An interesting op-ed published by Trevor Butterworth in The Daily does a great job explaining how a new federal agency could effectively bias the U.S. health care system against more innovative and effective treatments under the guise of comparative effectiveness research. The "Agency for Healthcare Research and Quality (AHRQ)," is tasked with conducting comparative effectiveness research on a variety of medicines and treatments, but isn't subject to any oversight on how it communicates the findings of that research - not even from the FDA, which strictly regulates what pharmaceutical and medical device companies can say about their products to physicians.
But is the agency likely to be a neutral arbiter of "what works?" Butterworth thinks this is unlikely:
"Imagine that all the pharmaceutical companies united to create an institute for quality research, and gave it $1 billion to study "comparative effectiveness" -- whether drugs still under patent worked better for people than cheaper generics. Imagine that the pharma companies dug farther into their pockets and came up with another $11 million to train physicians, pharmacists and nurses to be ambassadors for this institute, and that these ambassadors would travel the country offering $4 million worth of further education credits to any doctors or nurses who would agree to listen to their spiel.
If you're thinking that this is, in fact, what Big Pharma already does, remember, this is still a hypothetical exercise. In reality, such a plan would never get by the Food and Drug Administration, which is to drug marketing what the Spanish Inquisition was to heresy. But if, somehow, such a project were ever to happen, you'd seriously doubt whether it would be unbiased, wouldn't you? It strains credibility to think that the pharmaceutical industry would go to such expense to say that the cheaper drugs were just as good as the expensive ones."
For instance, out of the $1 billion the agency has been granted to conduct and disseminate its research, it plans to spend $11.6 million to recruit health care professionals to explain the results of its research to large medical practices and health care providers across the country. Another $26 million will be spent on a PR campaign to increase public awareness of the program and its work (which, btw, is already available for free on its website).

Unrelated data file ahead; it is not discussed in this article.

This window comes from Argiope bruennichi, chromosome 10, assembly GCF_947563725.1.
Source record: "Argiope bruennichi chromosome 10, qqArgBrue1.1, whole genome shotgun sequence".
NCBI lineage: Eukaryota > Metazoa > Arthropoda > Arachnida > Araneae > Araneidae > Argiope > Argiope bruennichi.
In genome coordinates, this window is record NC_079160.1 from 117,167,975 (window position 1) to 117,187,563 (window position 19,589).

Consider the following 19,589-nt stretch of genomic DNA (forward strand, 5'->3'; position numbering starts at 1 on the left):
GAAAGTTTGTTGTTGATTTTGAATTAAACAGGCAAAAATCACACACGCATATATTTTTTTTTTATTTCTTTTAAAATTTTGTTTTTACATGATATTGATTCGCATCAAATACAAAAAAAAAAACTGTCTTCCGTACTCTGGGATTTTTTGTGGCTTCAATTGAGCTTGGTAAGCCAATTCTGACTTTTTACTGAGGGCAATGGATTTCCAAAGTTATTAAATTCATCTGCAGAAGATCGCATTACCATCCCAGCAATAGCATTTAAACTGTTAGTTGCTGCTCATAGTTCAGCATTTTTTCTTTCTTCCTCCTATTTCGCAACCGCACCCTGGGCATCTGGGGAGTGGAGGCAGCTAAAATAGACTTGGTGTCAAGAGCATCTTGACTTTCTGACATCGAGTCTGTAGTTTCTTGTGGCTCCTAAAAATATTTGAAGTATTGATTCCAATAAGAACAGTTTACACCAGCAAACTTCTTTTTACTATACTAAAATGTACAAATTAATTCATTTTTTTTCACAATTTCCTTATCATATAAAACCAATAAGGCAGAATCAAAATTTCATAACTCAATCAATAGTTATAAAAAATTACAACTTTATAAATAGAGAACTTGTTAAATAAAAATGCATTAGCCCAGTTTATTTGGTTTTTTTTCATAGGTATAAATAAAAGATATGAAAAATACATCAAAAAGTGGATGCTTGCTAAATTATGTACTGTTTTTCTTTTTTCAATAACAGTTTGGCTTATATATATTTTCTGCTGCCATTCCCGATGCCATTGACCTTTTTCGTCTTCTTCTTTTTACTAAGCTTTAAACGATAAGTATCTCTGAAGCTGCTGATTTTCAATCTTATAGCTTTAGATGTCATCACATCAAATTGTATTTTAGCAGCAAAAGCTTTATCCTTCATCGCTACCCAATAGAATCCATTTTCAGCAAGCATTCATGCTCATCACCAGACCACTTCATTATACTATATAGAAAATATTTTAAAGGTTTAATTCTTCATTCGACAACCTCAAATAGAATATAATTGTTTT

Butterworth points out two major problems with this approach. The first is that in without FDA oversight of communications, the AHRQ won't have any external check on its recommendations, which will likely be drawn from meta-analysis of many published studies - blended results which are likely to be very sensitive to small changes in methodology or background assumptions, or downplay the effect of its recommendations on subpopulations.
As a government agency, AHRQ may also be tempted to favor generic drugs and cheap treatments that lower costs in the short term, but may lead to higher costs (and worse outcomes) in the long term.
It may also underestimate the market effects of incremental innovations that will spur greater innovation (and lower costs) in the future. As Butterworth points out, "there's always a trade-off between care and cost," and while one cannot fault the government for attempting to promote cheap treatments where they can (appropriately) substitute for more expensive treatments, markets and individuals are much better at balancing these trade-offs than centralized decision makers (no matter how well intentioned).
Butterworth also points out the stark double-standard with respect to how the government regulates medical research. No pharmaceutical company could make these kinds of communications to physicians or hospitals. Efficacy claims (comparative or otherwise) that companies can make on a drug's FDA approved label are typically the result of one or more double-blind, placebo controlled trials published in peer reviewed journals. They certainly wouldn't be allowed to attack their market rivals using the type of meta-analysis of multiple studies that AHRQ will be using to drive its comparative effectiveness agenda.
America's health care system certainly needs more information to help patients and physicians make patient-centered medical decisions, and there are some studies that only the government may be big enough to fund (like cancer trials testing multiple therapies). There is also certainly a lot more evidence needed on what kinds of payment systems drive better health care outcomes. But data dredging in support of generic medicines (which already account for about 80% of all U.S. prescriptions) is both unneeded and unlikely to do any real good.